‘m sitting in a room in Northern Ireland opposite a man who says he offers “talking therapy” to people who don’t want to be gay. And I cannot help feeling worried – despite all the evidence I’ve read to the contrary, a tiny part of me believes that he may actually convince me that I can choose to stop being gay.
The man in front of me is Mike Davidson, he’s originally from New Zealand and he’s invited me into his home, about 30 minutes outside Belfast. It’s in a very quiet close of small houses tucked away off a side road, the type of place where everyone knows your business. Do his neighbours know what happens here? I start to feel a little uneasy. It reminds me of my home town Eastbourne and of being in the closet, hiding my secrets.
That doesn’t mean the fight is won though, and Icelandic women continue the battle for true equality – not just for women, but for the LGBT community too. Despite a reputation for being one of the most progressive nations towards LGBT people, Iceland has in fact not always gone as far as it could. A recent bill – a form of self-identification for trans people – has moved the country further along. The prime minister of Iceland, Katrín Jakobsdóttir, was the driving force. For her, it was a way to ensure that Iceland was again setting an example for the world. “Well, you could say that we have been running a little bit behind, but now with this legislation we’re actually again at the front. So it took some time I think for this small group of people to actually get heard.”
We may like to think we’re quite sexually free and equal these days, but an End Violence Against Women Coalition/YouGov survey of nearly 4,000 adults finds that two-fifths of people think men want sex more than women do. And between a third of and half of us think it is more likely that in heterosexual couples men will initiate and orgasm during sex, and decide when sex is finished, than women. In contrast, women are believed to be much more likely to refuse sex and to “go along with sex to keep their partner happy”.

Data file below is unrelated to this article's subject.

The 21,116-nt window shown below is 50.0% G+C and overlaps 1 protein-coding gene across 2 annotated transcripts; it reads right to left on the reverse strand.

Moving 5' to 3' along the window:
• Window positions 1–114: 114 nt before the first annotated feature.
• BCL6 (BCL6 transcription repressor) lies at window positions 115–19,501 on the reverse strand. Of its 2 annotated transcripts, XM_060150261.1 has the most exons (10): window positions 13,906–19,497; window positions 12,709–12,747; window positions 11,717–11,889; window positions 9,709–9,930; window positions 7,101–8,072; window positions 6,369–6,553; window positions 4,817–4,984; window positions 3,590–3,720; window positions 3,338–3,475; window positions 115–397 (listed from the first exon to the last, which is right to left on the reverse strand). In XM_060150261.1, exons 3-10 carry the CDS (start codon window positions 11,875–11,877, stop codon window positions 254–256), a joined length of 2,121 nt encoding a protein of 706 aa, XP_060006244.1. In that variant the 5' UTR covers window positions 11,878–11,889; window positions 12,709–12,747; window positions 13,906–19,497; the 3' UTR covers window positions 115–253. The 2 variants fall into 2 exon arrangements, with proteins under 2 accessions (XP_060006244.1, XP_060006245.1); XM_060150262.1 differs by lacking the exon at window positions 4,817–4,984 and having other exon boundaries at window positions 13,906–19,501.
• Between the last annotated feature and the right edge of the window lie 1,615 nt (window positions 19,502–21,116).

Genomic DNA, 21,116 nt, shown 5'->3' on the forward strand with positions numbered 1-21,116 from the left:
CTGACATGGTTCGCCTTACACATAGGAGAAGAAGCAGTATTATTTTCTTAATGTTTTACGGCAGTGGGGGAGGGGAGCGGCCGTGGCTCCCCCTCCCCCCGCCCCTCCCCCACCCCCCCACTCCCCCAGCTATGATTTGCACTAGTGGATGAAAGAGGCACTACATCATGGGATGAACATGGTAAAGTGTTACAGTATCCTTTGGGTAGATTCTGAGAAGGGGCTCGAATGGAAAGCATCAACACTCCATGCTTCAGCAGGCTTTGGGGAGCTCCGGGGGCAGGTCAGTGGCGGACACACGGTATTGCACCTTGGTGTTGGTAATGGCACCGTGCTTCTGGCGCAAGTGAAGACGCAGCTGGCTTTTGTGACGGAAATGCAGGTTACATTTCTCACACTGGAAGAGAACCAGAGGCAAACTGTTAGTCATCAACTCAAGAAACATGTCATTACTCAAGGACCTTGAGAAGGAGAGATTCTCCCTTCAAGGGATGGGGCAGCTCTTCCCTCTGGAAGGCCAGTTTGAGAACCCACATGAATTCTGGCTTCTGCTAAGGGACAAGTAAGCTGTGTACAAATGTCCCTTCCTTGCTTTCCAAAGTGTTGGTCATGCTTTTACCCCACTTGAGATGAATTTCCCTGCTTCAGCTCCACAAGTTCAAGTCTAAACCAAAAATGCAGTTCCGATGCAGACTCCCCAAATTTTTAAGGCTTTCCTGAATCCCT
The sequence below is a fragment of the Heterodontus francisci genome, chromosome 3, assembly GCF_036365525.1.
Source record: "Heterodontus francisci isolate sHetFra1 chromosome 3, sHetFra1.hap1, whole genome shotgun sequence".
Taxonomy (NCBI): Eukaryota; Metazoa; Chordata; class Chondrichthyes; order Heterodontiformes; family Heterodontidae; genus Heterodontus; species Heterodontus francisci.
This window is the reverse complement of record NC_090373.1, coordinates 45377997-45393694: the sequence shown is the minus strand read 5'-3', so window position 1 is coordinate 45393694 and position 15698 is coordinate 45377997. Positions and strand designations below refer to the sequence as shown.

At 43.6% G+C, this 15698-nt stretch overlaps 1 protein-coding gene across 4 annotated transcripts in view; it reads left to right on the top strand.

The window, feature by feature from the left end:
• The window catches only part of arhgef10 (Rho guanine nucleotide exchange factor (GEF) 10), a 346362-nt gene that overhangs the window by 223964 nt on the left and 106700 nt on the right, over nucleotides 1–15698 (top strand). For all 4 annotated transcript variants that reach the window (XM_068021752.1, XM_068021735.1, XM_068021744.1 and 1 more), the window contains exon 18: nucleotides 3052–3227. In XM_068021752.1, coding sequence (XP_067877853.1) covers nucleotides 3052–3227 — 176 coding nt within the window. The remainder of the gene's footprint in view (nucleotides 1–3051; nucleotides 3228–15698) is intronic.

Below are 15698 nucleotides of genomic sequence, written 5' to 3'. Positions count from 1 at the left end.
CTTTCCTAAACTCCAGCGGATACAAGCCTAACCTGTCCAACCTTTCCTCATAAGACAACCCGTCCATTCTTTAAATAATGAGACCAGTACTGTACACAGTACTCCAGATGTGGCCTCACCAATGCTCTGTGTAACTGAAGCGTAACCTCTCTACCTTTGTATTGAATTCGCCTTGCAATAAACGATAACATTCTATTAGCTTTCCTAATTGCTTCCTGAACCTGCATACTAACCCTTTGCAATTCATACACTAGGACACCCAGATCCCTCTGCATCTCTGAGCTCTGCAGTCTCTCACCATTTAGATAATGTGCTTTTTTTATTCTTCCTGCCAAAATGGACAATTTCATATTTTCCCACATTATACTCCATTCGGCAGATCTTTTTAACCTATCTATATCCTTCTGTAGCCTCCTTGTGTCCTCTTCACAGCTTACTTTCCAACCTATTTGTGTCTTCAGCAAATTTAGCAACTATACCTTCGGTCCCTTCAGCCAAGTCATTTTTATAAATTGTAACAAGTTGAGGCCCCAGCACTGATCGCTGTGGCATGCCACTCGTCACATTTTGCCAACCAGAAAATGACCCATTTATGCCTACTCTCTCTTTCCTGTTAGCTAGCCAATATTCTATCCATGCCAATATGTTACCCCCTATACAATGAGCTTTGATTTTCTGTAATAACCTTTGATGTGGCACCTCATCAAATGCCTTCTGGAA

A former student says she’s suing the University of Cambridge over the way it dealt with her harassment complaint.
Dani Bradford, 21, says she’s taken the action because she “wants things to change for other students”.
The university upheld a complaint she made about being sent “sexualised” text messages – but Dani isn’t happy with the way it handled her case.
Cambridge University says it “takes the personal safety of its students very seriously”.
Inequities in access to health care put breastfeeding out of reach for many Black people (iStock)
The fight to protect individual choices about reproductive care, including breastfeeding, is an ongoing battle. The central lesson of the reproductive justice movement is that choice means little without access. That lesson applies equally to breastfeeding.
Though laws, in the workplace and other contexts, are in place to protect the right to breastfeed, many low-income women and women of color face entrenched structural barriers that hinder their ability to breastfeed before they can even consider if it is the right choice for them. This problem is particularly acute for Black women, who have the lowest breastfeeding initiation rate of all racial groups at 69.4 percent, compared with 85.9 percent of white women, and 83.2 percent of women overall. They also have the shortest breastfeeding duration, with 44.7 percent of black women breastfeeding at 6 months compared with 62 percent of white women and 57.6 percent of women overall.